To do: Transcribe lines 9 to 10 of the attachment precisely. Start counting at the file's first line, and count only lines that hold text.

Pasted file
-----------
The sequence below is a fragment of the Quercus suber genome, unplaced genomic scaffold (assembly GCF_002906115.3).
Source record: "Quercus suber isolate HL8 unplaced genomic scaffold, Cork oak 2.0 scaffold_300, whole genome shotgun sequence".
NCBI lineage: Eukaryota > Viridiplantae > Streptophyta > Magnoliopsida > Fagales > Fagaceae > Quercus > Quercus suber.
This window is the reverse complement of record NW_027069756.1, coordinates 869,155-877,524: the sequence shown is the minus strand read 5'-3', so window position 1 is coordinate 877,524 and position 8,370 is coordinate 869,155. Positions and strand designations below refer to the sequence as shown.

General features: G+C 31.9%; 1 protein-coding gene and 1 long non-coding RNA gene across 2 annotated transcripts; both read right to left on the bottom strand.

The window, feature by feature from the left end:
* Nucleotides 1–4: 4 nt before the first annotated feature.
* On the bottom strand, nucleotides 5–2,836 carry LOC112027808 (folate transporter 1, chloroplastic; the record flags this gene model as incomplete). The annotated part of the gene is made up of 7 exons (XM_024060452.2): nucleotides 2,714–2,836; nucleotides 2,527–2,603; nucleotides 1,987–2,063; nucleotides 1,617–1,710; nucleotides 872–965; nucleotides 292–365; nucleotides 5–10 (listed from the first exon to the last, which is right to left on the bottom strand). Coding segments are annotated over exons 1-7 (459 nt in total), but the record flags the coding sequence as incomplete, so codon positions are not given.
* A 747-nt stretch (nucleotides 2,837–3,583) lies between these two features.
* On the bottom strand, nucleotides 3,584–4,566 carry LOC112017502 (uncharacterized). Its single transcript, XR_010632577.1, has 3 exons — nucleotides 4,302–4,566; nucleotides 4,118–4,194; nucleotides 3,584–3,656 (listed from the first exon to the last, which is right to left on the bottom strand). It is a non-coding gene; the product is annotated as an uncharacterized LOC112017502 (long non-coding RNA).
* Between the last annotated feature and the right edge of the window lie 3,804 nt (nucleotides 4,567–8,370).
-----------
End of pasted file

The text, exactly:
* A 747-nt stretch (nucleotides 2,837–3,583) lies between these two features.
* On the bottom strand, nucleotides 3,584–4,566 carry LOC112017502 (uncharacterized). Its single transcript, XR_010632577.1, has 3 exons — nucleotides 4,302–4,566; nucleotides 4,118–4,194; nucleotides 3,584–3,656 (listed from the first exon to the last, which is right to left on the bottom strand). It is a non-coding gene; the product is annotated as an uncharacterized LOC112017502 (long non-coding RNA).